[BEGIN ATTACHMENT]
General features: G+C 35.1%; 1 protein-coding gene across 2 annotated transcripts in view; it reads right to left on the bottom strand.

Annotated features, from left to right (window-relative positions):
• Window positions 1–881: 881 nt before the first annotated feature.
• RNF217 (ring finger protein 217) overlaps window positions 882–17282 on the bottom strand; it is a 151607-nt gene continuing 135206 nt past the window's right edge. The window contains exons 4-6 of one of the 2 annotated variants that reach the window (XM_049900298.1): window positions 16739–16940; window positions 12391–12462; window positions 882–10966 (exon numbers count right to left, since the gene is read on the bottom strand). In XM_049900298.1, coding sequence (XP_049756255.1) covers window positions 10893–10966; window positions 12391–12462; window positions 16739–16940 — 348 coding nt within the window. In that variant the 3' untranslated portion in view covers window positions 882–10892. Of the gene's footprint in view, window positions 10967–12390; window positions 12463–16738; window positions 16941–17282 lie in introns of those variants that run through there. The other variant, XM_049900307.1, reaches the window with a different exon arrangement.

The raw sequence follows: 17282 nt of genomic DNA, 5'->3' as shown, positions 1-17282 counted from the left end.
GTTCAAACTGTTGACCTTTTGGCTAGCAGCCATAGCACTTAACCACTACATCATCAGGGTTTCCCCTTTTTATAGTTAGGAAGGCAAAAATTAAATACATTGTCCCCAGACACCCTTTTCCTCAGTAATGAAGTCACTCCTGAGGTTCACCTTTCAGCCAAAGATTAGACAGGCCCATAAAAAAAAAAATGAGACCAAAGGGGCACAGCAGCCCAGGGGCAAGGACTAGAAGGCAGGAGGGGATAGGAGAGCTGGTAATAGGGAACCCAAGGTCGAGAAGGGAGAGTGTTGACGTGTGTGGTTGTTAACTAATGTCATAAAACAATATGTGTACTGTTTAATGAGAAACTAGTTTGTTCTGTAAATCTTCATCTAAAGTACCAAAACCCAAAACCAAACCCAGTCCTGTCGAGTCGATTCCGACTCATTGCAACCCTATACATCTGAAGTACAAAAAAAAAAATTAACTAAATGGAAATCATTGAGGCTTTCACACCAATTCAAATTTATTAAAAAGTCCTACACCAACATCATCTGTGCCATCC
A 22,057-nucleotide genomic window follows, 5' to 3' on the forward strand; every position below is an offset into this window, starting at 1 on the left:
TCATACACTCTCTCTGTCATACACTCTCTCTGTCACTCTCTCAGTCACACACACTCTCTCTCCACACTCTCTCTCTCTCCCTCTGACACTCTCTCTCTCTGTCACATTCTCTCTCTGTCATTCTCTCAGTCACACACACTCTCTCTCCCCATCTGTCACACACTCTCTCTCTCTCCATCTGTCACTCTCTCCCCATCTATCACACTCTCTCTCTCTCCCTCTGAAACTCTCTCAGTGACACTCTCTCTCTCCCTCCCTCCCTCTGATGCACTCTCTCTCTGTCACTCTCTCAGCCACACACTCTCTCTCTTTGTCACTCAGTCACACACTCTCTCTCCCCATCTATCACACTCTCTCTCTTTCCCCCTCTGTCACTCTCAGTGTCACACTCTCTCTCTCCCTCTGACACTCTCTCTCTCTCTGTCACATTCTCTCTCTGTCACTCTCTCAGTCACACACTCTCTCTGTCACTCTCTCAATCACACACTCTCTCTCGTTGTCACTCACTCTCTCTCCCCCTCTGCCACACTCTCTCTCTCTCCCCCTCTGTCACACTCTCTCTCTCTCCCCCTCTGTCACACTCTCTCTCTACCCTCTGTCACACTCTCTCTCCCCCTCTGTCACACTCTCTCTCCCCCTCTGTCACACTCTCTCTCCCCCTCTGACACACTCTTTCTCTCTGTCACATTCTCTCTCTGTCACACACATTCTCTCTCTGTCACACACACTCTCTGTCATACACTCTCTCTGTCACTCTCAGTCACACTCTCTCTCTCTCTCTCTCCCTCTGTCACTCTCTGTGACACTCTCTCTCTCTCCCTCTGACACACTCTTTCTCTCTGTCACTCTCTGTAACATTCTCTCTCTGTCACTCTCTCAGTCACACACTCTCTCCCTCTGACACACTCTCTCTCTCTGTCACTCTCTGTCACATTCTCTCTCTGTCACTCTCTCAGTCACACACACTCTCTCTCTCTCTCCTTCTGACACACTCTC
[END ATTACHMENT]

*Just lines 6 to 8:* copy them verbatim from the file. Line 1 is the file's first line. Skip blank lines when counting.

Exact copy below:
GTTCAAACTGTTGACCTTTTGGCTAGCAGCCATAGCACTTAACCACTACATCATCAGGGTTTCCCCTTTTTATAGTTAGGAAGGCAAAAATTAAATACATTGTCCCCAGACACCCTTTTCCTCAGTAATGAAGTCACTCCTGAGGTTCACCTTTCAGCCAAAGATTAGACAGGCCCATAAAAAAAAAAATGAGACCAAAGGGGCACAGCAGCCCAGGGGCAAGGACTAGAAGGCAGGAGGGGATAGGAGAGCTGGTAATAGGGAACCCAAGGTCGAGAAGGGAGAGTGTTGACGTGTGTGGTTGTTAACTAATGTCATAAAACAATATGTGTACTGTTTAATGAGAAACTAGTTTGTTCTGTAAATCTTCATCTAAAGTACCAAAACCCAAAACCAAACCCAGTCCTGTCGAGTCGATTCCGACTCATTGCAACCCTATACATCTGAAGTACAAAAAAAAAAATTAACTAAATGGAAATCATTGAGGCTTTCACACCAATTCAAATTTATTAAAAAGTCCTACACCAACATCATCTGTGCCATCC
A 22,057-nucleotide genomic window follows, 5' to 3' on the forward strand; every position below is an offset into this window, starting at 1 on the left:
TCATACACTCTCTCTGTCATACACTCTCTCTGTCACTCTCTCAGTCACACACACTCTCTCTCCACACTCTCTCTCTCTCCCTCTGACACTCTCTCTCTCTGTCACATTCTCTCTCTGTCATTCTCTCAGTCACACACACTCTCTCTCCCCATCTGTCACACACTCTCTCTCTCTCCATCTGTCACTCTCTCCCCATCTATCACACTCTCTCTCTCTCCCTCTGAAACTCTCTCAGTGACACTCTCTCTCTCCCTCCCTCCCTCTGATGCACTCTCTCTCTGTCACTCTCTCAGCCACACACTCTCTCTCTTTGTCACTCAGTCACACACTCTCTCTCCCCATCTATCACACTCTCTCTCTTTCCCCCTCTGTCACTCTCAGTGTCACACTCTCTCTCTCCCTCTGACACTCTCTCTCTCTCTGTCACATTCTCTCTCTGTCACTCTCTCAGTCACACACTCTCTCTGTCACTCTCTCAATCACACACTCTCTCTCGTTGTCACTCACTCTCTCTCCCCCTCTGCCACACTCTCTCTCTCTCCCCCTCTGTCACACTCTCTCTCTCTCCCCCTCTGTCACACTCTCTCTCTACCCTCTGTCACACTCTCTCTCCCCCTCTGTCACACTCTCTCTCCCCCTCTGTCACACTCTCTCTCCCCCTCTGACACACTCTTTCTCTCTGTCACATTCTCTCTCTGTCACACACATTCTCTCTCTGTCACACACACTCTCTGTCATACACTCTCTCTGTCACTCTCAGTCACACTCTCTCTCTCTCTCTCTCCCTCTGTCACTCTCTGTGACACTCTCTCTCTCTCCCTCTGACACACTCTTTCTCTCTGTCACTCTCTGTAACATTCTCTCTCTGTCACTCTCTCAGTCACACACTCTCTCCCTCTGACACACTCTCTCTCTCTGTCACTCTCTGTCACATTCTCTCTCTGTCACTCTCTCAGTCACACACACTCTCTCTCTCTCTCCTTCTGACACACTCTC